Relative to other wings in the class, it seemed to offer a high trim speed, which we find useful for getting around the sky and staying out of trouble. Accelerated, the Atlas 2 is very stable and confidence-building, with less pitch movement and a consistently cleaner leading edge than the Atlas 1. The minimal line layout produces less drag than many other wings in this class.
Climbing in weak lift does not seem to be its forte; it’s adequate but not outstanding. Keeping you safe in rowdy air, coring strong lift and gliding will reveal the unique strengths of the Atlas 2: agile handling fused with outstanding stability and a taut collapse-resistant attitude.
Gin Atlas 2: Certification
The Atlas 2 is certified as EN-B in all sizes. The test flight dates reveal they were not required to redo the flight tests of all sizes, because the wing is within the tolerance range of the original Atlas certification dated 2013. There are certification tolerances for any design to allow for manufacturing variations and minor trim changes. In this situation the safety rating of a modified model with lighter fabric can be confirmed by doing an indicative test on one size (M) to check for conformity. As this produced better results than the original (usually the case with lighter wings), the wing was approved (as ‘not significantly changed’ … but only in terms of the parameters the testing house can measure, mainly, line lengths). Using this shortcut can lead to confusion on the forums because it’s easily misunderstood but it’s a common way to certify a wing for most manufacturers when it comes to light wings and wings with similar design. A single size undergoes flight tests to check conformity. In the case of the Atlas 2, the new XXS was tested as well (the hardest size to get through EN B) and passed. We are confident that the wing is safer than the original Atlas and fits at the very low end of the EN-B category in terms of pilot demands.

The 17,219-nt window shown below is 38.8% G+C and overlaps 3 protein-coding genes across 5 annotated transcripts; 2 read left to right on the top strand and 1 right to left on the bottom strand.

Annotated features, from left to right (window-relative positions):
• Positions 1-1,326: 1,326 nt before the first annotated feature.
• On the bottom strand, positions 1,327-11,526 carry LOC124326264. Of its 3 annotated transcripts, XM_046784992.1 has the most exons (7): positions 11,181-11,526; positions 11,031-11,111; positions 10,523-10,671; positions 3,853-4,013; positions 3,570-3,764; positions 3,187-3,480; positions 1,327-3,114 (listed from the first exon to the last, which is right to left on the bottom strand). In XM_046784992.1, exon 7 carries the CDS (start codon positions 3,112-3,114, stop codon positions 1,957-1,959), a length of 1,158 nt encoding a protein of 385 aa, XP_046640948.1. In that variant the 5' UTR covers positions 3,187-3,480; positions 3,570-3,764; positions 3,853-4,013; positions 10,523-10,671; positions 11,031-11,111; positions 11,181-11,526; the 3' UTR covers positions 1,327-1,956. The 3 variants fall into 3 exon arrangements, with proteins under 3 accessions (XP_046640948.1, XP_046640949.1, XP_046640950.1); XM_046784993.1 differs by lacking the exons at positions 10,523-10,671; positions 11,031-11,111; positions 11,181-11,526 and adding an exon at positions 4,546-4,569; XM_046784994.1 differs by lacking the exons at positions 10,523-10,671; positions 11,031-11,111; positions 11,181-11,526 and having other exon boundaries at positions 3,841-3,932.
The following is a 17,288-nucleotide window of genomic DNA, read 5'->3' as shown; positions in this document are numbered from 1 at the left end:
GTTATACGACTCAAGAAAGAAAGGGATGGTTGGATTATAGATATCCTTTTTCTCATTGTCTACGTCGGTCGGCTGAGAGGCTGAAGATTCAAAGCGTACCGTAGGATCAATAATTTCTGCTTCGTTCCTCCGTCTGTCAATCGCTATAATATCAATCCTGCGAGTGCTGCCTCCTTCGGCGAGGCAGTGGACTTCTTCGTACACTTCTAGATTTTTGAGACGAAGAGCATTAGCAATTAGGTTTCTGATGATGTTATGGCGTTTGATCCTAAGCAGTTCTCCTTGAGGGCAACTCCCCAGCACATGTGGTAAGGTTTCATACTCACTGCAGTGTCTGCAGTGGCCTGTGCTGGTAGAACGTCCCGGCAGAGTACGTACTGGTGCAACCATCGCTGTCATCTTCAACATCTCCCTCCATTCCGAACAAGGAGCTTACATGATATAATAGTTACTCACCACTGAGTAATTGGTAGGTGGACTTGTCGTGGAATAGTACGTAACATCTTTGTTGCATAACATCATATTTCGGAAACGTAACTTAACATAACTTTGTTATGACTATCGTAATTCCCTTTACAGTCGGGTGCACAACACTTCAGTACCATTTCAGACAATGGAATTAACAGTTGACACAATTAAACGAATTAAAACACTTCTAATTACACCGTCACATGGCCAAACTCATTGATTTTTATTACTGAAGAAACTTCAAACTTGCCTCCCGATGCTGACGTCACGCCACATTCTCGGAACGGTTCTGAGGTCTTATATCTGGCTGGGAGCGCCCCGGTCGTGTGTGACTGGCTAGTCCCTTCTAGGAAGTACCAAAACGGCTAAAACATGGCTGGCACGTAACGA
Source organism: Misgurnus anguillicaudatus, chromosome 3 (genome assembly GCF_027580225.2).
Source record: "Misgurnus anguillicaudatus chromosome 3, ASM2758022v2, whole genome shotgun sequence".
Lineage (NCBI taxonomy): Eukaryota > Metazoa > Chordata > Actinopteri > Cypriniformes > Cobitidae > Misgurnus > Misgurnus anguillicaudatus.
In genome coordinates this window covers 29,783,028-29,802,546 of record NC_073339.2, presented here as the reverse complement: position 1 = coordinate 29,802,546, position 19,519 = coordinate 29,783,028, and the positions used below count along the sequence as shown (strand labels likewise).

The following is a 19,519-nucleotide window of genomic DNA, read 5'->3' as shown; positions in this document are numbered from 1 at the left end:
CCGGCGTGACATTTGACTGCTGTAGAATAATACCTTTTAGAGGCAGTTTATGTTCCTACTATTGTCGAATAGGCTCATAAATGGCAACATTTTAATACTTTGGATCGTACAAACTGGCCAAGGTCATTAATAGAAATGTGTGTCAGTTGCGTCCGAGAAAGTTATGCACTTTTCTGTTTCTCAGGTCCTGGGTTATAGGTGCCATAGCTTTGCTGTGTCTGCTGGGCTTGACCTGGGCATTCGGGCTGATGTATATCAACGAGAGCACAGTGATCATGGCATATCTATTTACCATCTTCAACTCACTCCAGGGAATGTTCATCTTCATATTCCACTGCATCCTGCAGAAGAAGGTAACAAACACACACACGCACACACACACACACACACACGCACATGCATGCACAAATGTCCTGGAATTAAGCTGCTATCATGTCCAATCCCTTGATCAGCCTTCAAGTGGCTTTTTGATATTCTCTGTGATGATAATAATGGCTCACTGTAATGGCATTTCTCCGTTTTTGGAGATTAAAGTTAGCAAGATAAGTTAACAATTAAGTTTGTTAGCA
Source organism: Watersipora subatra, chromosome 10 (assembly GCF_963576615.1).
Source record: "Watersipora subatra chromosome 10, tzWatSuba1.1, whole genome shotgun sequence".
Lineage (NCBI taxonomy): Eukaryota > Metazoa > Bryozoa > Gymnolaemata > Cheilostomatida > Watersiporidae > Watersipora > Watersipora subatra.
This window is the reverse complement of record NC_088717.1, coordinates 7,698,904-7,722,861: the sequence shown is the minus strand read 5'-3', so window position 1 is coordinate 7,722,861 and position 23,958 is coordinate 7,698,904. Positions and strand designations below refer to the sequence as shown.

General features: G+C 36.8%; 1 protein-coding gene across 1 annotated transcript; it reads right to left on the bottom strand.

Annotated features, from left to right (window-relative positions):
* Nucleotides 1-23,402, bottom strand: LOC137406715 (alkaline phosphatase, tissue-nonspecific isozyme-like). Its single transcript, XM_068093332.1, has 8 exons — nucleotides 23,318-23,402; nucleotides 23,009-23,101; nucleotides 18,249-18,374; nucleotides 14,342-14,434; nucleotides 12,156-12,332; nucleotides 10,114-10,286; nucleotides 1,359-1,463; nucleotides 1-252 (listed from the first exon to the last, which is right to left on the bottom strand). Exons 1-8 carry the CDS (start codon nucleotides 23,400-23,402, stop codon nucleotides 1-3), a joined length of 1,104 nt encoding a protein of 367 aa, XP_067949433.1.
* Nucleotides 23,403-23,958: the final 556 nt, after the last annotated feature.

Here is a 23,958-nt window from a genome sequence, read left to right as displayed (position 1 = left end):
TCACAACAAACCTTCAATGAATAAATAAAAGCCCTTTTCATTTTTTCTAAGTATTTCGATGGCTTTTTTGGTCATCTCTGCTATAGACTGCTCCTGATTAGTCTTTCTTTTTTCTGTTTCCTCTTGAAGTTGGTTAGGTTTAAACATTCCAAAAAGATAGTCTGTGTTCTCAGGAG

It highlights a curious truth about paraglider design – you can take an almost identical wing (on paper) and modify the tensioning, fabric and create cleaner surfaces and produce a wing with a noticeably different character. The cohesiveness in the wing affects the handling and safety.
Gin Atlas 2: who is it for?
Gin say they have optimised the 3D shaping and sail tension for increased performance, producing smoother surfaces, cleaner and well tensioned leading edges, a solid wing feeling with direct handling as well as increased safety.
Because it has even lower demands than the original Atlas we feel it is entirely suitable for ambitious beginners who will love its simplicity and ease of use. It is also perfect for pilots who understand their progression in the sport is dependant on a strong foundation and aren’t in a hurry to upgrade to the higher echelons of EN-B performance. We feel it’s ideal for your first season of cross country flying, mountain flying, and active sky adventures, it’s a very capable wing in big air and is a welcome refinement of an already great design. Fun, safe, sorted.
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Gin Atlas 2: Video review
We tested the Gin ATLAS 2 in a range of conditions, and got some great footage on a mild thermic day at Bo Peep